Bachelor's Buttons and Yellow Vase,
oil stick, 18.5" x 24," 2017

Bachelor's Buttons, Peonies, and
Southworth Vase
oil stick, 20" x 30," 2017

oil sticks



Corgi Wipeout, Atticus Asleep On His Rug, acrylic, 12" x 9," 2017


Horse Barn, Bidwell House,
acrylic, 18 x 24," 2015

August 14-25
closing reception, August 25, 7-9 pm.


June 11 - September 13, 2017

The Lazarus Gallery  
United Hebrew of New Rochelle, New York  
Gravel Path: Salvia and Peggy Martin Roses,
watercolor, 6 3/4" x 14," 2015

Striped Wallpaper and Bouquet of Blooms, fabric collage, 11" x 14," 2017

Garden View - Planting Fields II, watercolor, 15" x 10 1/2," 2014

The Lazarus Gallery
United Hebrew of New Rochelle
391 Pelham Road
New Rochelle, NY  10805

Please come to see my work at the exhibition

'Art of the Garden' Exhibition in the Lazarus Gallery
The exhibition was organized by Robin Zane, Curator, and Jodi Moise, Gallery Advisor for United Hebrew.  

What can you expect from The Art of the Garden? A riot of colorful flowers fronting a beach town shop, an endless path snaking through the woods, and a sun-dappled rose garden in a New England village are in three of the selected works. 

The Art of the Garden will be free and open to the public daily, 9 a.m. - 5 p.m. at United Hebrew's Lazarus Gallery. A portion of the sale of artwork will support United Hebrew's expert services and enriching programs. For more information contact Linda Forman, Senior Advisor to the President, United Hebrew, 914.632.2804 x1224 or [email protected] .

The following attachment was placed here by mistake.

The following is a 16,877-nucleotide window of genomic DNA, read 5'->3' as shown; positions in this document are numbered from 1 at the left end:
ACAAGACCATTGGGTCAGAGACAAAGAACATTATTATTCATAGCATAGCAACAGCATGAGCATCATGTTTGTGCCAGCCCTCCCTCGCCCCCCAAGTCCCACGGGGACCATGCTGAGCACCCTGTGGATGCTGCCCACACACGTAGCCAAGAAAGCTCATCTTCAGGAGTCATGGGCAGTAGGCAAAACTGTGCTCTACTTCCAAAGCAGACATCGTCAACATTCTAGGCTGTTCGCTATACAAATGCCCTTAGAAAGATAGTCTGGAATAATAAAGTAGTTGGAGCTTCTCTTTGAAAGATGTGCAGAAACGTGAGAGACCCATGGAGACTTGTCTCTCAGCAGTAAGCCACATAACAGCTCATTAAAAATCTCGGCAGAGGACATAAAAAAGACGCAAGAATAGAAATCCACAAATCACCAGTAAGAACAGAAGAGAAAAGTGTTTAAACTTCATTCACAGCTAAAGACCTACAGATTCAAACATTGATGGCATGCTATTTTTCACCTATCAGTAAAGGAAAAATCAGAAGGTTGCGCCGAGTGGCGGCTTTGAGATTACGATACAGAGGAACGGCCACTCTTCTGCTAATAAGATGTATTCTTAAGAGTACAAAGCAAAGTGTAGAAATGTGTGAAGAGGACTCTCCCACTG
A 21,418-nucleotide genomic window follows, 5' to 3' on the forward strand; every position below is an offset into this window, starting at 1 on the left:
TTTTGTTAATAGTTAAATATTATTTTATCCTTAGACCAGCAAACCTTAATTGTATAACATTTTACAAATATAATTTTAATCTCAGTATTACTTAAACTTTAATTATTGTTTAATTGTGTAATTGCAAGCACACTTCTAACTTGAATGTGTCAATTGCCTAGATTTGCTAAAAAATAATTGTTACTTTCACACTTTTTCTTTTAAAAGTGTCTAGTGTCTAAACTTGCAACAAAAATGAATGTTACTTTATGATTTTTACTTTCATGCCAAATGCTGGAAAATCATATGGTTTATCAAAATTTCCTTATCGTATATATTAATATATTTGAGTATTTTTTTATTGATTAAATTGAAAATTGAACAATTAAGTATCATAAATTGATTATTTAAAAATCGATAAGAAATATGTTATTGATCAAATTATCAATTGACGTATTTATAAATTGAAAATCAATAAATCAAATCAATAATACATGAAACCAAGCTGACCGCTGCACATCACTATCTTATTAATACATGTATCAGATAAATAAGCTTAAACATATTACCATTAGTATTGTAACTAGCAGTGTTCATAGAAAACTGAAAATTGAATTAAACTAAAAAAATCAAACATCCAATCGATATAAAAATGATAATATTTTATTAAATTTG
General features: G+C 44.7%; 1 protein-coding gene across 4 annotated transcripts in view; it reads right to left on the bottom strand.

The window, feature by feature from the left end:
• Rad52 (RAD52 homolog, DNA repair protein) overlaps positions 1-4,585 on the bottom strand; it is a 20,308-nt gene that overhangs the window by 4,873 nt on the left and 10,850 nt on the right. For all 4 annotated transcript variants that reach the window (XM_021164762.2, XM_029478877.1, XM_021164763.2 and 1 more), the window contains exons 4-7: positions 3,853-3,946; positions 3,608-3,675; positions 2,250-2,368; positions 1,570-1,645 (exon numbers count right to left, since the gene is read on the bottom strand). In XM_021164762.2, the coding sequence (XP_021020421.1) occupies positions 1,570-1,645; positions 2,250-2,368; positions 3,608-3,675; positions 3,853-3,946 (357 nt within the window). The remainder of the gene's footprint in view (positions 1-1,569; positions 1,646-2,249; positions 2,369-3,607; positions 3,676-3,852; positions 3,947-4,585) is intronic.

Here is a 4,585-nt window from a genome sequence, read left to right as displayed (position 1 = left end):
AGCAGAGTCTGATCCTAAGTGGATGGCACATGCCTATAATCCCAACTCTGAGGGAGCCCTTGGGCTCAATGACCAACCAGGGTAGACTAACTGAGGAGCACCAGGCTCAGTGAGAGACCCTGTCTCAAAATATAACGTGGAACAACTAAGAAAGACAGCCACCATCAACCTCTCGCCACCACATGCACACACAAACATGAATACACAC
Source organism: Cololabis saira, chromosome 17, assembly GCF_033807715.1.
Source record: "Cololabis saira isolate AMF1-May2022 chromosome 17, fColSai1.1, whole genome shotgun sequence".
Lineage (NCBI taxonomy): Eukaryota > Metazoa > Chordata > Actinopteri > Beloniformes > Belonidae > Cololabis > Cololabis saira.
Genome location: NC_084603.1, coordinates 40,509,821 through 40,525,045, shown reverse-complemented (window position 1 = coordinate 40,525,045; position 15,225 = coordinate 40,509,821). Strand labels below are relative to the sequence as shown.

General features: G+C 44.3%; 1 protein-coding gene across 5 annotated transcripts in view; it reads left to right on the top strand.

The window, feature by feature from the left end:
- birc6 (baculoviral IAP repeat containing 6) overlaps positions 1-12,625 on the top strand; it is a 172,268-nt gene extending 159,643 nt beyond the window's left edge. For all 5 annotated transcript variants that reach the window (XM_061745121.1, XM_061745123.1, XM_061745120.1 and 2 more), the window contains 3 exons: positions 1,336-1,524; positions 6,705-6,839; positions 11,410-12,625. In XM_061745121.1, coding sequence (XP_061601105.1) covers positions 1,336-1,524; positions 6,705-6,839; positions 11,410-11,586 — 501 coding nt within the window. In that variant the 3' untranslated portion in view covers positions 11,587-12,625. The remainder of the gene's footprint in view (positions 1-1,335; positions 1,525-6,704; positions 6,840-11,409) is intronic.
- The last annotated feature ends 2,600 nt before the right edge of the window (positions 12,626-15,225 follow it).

Annie painting at Planting Fields Arboretum 

Saturday, September 9, 2017  
Plein Air Through the Seasons:  
Late Summer Flowers and Grasses

10:00 am-3:00 pm
(free with $8 parking fee)

Meet at the end of the West Parking lot by the Welcome Pavillion.  Suggested list of materials: watercolors, acrylics, oil or pastels (dry or oil pastels), and supports to work on (paper, panel, canvas, etc.). Drop-cloth recommended; also food.  Dress for the out-of-doors (both woods and sun, so hats, long pants and sleeves, boots or closed shoes, insect repellent and sunscreen are all recommended. 

Contact Jennifer Lavella (516-922-8678) or [email protected] for more information.

And the final event of the plein air series,
Fall Foliage
is scheduled for Saturday, October 14

A recent CBS Sunday Morning program with Jane Pauley


Tango Zen
by Chan Park
What We Become
by Arturo Perez-Reverte

Please visit my studio for a private viewing. Call me at 212-464-7519 to schedule. I am also available to discuss commissions.

Roses, Red Pitcher, Silver Tray I
watercolor 18 x 24," 2006

Day Lilies, Four Studies
watercolor 24 x 18," ca. 2004

Homage to Goya, Spanish Kittens
watercolor 17 x 17 1/4," 2015



Space is currently available in my group painting classes, offered in my Bond Street studio. Class is in session three times a week, on a drop-in basis. All experience levels welcome. Email me for details about these and private lessons.

Classes have begun. A few spaces remain.

Current schedule:
Monday 2:30pm - 5:30pm
Wednesday 3:00pm - 6:00pm
Thursday 10:00am - 1:00pm

A typical workstation

Annie Shaver-Crandell: A Collection of Views Landscapes, Cityscapes and Interiors
36 page book, 8 3/8" x 10 7/8"
Carousel Mug
Please visit the online store to purchase my book and collectible mug.



I love hearing from all of you with all your questions and comments. Please feel free to write me at [email protected] and I promise to reply. Your comments help me build my studio.

Annie's work may be seen at  


Stay connected with Annie

Please contact me for more information at
[email protected] and 212-464-7519

© 2017 Annie Shaver-Crandell